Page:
Free Webcast from MSU on Recent Equine Herpesvirus-1 Outbreaks

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There has been a recent outbreak of equine herpesvirus-1 (EHV-1) in the Upper Midwest. As of April 14, 2014, there were confirmed cases in Minnesota (7), North Dakota (3), Wisconsin (2) and Iowa (1). This emphasizes the need for horse owners to be knowledgeable in the symptoms and prevention of this highly infectious and potently fatal disease.

Michigan State University Extension’s My Horse University and eXtension’s HorseQuest will connect equine owners with a leading expert on equine herpesvirus-1. A free webcast offered April 29 will give an overview of this virus, introduce new developments and suggest prevention strategies for this potentially devastating equine infection.

The live webcast, "Lessons Learned from Recent Equine Herpesvirus-1 Outbreaks," featuring Dr. Nicolas Pusterla, will be held on Tuesday April 29, 2014, at 7:00 p.m. EDT. Pusterla is the Chief of the Large Animal Medicine Services at the Michigan State University William R. Pritchard Veterinary Medical Teaching Hospital. His research focuses on selected aspects of equine infectious diseases with an emphasis on epidemiology, clinical disease understanding, diagnostics, prevention and treatment.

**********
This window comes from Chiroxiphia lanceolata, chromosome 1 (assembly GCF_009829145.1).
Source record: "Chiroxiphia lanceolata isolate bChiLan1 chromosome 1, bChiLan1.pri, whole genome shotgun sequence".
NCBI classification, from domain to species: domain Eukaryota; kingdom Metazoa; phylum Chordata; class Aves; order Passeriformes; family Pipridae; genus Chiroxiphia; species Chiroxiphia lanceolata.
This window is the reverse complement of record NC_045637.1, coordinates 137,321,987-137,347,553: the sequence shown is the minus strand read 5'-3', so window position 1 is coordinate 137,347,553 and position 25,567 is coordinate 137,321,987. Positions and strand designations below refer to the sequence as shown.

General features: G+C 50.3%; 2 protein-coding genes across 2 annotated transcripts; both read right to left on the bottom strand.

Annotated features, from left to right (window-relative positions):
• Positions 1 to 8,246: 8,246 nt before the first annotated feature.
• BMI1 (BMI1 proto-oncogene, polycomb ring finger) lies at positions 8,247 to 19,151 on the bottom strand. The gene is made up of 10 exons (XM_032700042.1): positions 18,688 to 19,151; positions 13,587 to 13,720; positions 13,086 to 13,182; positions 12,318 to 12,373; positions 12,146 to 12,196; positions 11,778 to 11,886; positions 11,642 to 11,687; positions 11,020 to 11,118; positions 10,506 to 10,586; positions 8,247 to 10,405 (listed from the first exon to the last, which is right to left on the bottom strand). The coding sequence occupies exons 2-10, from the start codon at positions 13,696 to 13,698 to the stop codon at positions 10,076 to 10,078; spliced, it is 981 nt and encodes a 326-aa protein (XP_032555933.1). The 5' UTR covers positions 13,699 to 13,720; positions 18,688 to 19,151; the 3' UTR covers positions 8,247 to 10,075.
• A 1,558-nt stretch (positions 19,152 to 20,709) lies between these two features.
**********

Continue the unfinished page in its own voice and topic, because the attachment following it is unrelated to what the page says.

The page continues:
To register for this webcast go to http://myhorseuniversity.com/resources/webcasts/equinevirus.

EHV-1 Quick Facts

  • EHV-1 can cause abortions, respiratory and neurological problems in horses
  • Almost all adult horses have been exposed to EHV-1
  • Vaccines have some efficacy for respiratory and abortion reduction, but no efficacy for neurological disease
  • EHV-1 is NOT contagious to other species or humans
  • Initial clinical signs of EHV-1 infection may include a fever of 102 degrees F or greater 
  • Preventing the spread of EHV-1 involves isolation, quarantine and biosecurity measures

"Lessons Learned from Recent Equine Herpesvirus-1 Outbreaks" is a free webcast funded by the USA Equestrian Trust. The USA Equestrian Trust invests in the future of the equine industry by awarding annual grants to equine non-profits.